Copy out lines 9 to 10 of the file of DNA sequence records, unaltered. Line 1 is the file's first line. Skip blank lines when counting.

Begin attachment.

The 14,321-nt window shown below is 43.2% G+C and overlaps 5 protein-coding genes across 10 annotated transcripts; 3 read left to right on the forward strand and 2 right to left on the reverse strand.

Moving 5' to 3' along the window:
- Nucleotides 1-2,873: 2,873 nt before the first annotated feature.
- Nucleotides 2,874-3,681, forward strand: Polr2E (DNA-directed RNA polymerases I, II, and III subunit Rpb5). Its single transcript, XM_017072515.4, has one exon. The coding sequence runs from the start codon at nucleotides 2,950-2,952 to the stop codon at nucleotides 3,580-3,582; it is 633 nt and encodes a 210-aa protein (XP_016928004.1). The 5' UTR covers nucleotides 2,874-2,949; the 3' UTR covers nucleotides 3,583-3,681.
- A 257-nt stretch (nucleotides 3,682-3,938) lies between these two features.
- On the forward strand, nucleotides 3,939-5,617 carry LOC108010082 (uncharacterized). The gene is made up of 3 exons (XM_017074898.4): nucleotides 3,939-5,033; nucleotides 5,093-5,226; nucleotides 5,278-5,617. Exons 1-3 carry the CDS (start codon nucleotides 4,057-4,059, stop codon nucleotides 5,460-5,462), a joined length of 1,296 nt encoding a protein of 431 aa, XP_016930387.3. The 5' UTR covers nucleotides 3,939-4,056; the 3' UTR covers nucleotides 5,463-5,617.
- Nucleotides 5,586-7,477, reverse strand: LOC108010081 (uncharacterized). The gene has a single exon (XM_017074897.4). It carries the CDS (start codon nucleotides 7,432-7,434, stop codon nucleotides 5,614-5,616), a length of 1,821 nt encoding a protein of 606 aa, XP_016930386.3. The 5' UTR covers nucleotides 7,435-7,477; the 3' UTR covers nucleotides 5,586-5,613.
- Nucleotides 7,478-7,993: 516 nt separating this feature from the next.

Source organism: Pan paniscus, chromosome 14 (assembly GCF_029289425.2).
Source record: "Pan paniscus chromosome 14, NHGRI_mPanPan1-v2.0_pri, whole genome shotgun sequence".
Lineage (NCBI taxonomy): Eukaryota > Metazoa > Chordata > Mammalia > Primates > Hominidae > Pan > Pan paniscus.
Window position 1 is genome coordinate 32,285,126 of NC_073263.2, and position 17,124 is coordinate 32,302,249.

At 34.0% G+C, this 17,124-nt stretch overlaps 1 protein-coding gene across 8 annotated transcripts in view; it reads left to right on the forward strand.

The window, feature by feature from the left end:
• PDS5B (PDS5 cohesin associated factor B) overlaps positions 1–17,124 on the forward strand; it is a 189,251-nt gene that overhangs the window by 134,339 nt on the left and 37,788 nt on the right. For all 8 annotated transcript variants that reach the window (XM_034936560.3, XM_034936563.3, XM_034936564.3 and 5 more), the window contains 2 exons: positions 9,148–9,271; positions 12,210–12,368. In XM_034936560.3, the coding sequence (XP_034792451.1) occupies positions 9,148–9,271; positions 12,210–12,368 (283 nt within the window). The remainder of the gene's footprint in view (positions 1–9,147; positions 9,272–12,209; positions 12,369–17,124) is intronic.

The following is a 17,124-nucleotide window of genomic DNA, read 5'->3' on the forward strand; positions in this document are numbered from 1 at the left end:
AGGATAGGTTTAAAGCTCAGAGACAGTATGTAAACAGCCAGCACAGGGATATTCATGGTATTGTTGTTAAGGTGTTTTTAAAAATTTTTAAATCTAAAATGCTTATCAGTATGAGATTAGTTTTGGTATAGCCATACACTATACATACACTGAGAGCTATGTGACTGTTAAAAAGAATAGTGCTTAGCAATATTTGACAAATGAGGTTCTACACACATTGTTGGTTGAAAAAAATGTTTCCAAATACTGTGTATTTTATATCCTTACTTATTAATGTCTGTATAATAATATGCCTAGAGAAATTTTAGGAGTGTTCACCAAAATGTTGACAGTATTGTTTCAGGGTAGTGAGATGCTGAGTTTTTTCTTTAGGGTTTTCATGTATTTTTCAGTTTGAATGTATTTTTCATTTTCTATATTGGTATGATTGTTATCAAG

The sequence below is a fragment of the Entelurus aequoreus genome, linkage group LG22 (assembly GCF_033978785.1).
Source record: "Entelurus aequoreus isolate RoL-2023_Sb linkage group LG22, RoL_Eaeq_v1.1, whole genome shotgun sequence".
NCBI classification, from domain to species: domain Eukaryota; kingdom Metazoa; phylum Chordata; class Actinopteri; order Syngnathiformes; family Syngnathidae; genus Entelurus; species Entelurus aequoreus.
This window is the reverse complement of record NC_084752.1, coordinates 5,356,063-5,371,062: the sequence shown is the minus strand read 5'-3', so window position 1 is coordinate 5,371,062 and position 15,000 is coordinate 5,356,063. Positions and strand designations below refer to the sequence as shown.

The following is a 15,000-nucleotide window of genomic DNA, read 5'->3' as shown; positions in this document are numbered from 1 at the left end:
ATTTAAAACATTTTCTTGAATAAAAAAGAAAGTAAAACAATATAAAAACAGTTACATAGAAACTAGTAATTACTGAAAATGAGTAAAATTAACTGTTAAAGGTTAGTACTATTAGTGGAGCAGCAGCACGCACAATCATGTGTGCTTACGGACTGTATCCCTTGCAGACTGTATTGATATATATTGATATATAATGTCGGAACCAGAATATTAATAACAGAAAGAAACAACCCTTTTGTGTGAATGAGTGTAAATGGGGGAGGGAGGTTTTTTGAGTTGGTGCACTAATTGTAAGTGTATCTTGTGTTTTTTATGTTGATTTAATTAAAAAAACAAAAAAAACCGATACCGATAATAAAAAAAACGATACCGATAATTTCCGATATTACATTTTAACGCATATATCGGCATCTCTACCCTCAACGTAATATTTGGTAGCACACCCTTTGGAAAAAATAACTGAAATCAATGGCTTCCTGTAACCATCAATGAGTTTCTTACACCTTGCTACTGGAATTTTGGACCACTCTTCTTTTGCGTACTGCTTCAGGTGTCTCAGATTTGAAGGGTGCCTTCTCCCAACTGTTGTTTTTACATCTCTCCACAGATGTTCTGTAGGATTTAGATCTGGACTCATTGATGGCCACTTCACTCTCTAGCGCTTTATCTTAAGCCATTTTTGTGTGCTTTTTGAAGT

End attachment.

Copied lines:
Source organism: Pan paniscus, chromosome 14 (assembly GCF_029289425.2).
Source record: "Pan paniscus chromosome 14, NHGRI_mPanPan1-v2.0_pri, whole genome shotgun sequence".